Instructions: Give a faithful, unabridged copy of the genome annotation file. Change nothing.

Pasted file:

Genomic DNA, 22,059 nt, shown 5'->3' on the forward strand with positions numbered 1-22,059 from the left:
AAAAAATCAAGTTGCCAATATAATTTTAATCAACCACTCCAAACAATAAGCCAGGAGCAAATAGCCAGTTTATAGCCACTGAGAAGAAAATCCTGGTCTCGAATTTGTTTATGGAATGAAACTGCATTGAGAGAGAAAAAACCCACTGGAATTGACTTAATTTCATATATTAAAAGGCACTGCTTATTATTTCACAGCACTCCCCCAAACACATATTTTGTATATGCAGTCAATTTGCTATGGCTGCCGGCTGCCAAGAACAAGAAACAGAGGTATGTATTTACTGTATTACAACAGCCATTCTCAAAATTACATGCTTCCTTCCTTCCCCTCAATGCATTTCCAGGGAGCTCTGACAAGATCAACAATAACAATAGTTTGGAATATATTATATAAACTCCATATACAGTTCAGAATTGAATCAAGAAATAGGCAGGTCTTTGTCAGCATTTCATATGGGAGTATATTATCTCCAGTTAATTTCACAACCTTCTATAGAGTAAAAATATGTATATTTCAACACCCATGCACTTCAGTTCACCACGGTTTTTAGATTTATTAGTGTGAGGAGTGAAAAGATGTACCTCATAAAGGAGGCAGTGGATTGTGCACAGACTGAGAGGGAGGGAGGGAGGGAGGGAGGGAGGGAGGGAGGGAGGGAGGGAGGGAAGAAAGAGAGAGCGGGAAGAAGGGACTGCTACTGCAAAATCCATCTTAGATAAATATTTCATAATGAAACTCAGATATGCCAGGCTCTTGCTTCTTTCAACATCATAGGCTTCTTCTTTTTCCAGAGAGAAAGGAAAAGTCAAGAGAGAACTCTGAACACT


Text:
Genomic DNA, 22,059 nt, shown 5'->3' on the forward strand with positions numbered 1-22,059 from the left:
AAAAAATCAAGTTGCCAATATAATTTTAATCAACCACTCCAAACAATAAGCCAGGAGCAAATAGCCAGTTTATAGCCACTGAGAAGAAAATCCTGGTCTCGAATTTGTTTATGGAATGAAACTGCATTGAGAGAGAAAAAACCCACTGGAATTGACTTAATTTCATATATTAAAAGGCACTGCTTATTATTTCACAGCACTCCCCCAAACACATATTTTGTATATGCAGTCAATTTGCTATGGCTGCCGGCTGCCAAGAACAAGAAACAGAGGTATGTATTTACTGTATTACAACAGCCATTCTCAAAATTACATGCTTCCTTCCTTCCCCTCAATGCATTTCCAGGGAGCTCTGACAAGATCAACAATAACAATAGTTTGGAATATATTATATAAACTCCATATACAGTTCAGAATTGAATCAAGAAATAGGCAGGTCTTTGTCAGCATTTCATATGGGAGTATATTATCTCCAGTTAATTTCACAACCTTCTATAGAGTAAAAATATGTATATTTCAACACCCATGCACTTCAGTTCACCACGGTTTTTAGATTTATTAGTGTGAGGAGTGAAAAGATGTACCTCATAAAGGAGGCAGTGGATTGTGCACAGACTGAGAGGGAGGGAGGGAGGGAGGGAGGGAGGGAGGGAGGGAGGGAGGGAGGGAAGAAAGAGAGAGCGGGAAGAAGGGACTGCTACTGCAAAATCCATCTTAGATAAATATTTCATAATGAAACTCAGATATGCCAGGCTCTTGCTTCTTTCAACATCATAGGCTTCTTCTTTTTCCAGAGAGAAAGGAAAAGTCAAGAGAGAACTCTGAACACT